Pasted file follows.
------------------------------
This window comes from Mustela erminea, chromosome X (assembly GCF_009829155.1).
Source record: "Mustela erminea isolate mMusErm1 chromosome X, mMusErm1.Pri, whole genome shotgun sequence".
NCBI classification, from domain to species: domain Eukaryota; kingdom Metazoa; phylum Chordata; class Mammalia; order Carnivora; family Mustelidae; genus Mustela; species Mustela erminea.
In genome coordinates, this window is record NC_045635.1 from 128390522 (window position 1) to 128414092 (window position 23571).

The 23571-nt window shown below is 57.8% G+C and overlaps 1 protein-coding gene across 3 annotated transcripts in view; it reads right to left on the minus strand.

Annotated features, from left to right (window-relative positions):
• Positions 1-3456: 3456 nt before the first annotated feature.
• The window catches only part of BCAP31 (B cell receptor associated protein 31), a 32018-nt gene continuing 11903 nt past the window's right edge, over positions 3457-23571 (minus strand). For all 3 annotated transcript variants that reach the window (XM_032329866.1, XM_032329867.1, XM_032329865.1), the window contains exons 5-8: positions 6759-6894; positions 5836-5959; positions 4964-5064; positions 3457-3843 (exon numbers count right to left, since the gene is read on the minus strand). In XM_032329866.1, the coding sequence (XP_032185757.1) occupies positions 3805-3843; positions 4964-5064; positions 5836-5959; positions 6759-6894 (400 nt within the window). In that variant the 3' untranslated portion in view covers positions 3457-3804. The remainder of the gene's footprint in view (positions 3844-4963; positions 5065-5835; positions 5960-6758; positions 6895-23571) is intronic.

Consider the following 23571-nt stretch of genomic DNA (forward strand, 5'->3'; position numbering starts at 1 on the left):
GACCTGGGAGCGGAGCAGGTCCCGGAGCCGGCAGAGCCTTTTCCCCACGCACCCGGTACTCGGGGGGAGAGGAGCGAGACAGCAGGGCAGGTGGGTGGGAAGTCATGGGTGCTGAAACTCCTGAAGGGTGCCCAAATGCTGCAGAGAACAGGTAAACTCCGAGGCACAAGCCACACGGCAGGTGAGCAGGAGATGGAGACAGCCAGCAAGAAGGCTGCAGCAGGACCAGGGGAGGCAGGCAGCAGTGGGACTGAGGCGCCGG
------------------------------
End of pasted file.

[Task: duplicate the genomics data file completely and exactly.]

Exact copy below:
This window comes from Mustela erminea, chromosome X (assembly GCF_009829155.1).
Source record: "Mustela erminea isolate mMusErm1 chromosome X, mMusErm1.Pri, whole genome shotgun sequence".
NCBI classification, from domain to species: domain Eukaryota; kingdom Metazoa; phylum Chordata; class Mammalia; order Carnivora; family Mustelidae; genus Mustela; species Mustela erminea.
In genome coordinates, this window is record NC_045635.1 from 128390522 (window position 1) to 128414092 (window position 23571).

The 23571-nt window shown below is 57.8% G+C and overlaps 1 protein-coding gene across 3 annotated transcripts in view; it reads right to left on the minus strand.

Annotated features, from left to right (window-relative positions):
• Positions 1-3456: 3456 nt before the first annotated feature.
• The window catches only part of BCAP31 (B cell receptor associated protein 31), a 32018-nt gene continuing 11903 nt past the window's right edge, over positions 3457-23571 (minus strand). For all 3 annotated transcript variants that reach the window (XM_032329866.1, XM_032329867.1, XM_032329865.1), the window contains exons 5-8: positions 6759-6894; positions 5836-5959; positions 4964-5064; positions 3457-3843 (exon numbers count right to left, since the gene is read on the minus strand). In XM_032329866.1, the coding sequence (XP_032185757.1) occupies positions 3805-3843; positions 4964-5064; positions 5836-5959; positions 6759-6894 (400 nt within the window). In that variant the 3' untranslated portion in view covers positions 3457-3804. The remainder of the gene's footprint in view (positions 3844-4963; positions 5065-5835; positions 5960-6758; positions 6895-23571) is intronic.

Consider the following 23571-nt stretch of genomic DNA (forward strand, 5'->3'; position numbering starts at 1 on the left):
GACCTGGGAGCGGAGCAGGTCCCGGAGCCGGCAGAGCCTTTTCCCCACGCACCCGGTACTCGGGGGGAGAGGAGCGAGACAGCAGGGCAGGTGGGTGGGAAGTCATGGGTGCTGAAACTCCTGAAGGGTGCCCAAATGCTGCAGAGAACAGGTAAACTCCGAGGCACAAGCCACACGGCAGGTGAGCAGGAGATGGAGACAGCCAGCAAGAAGGCTGCAGCAGGACCAGGGGAGGCAGGCAGCAGTGGGACTGAGGCGCCGG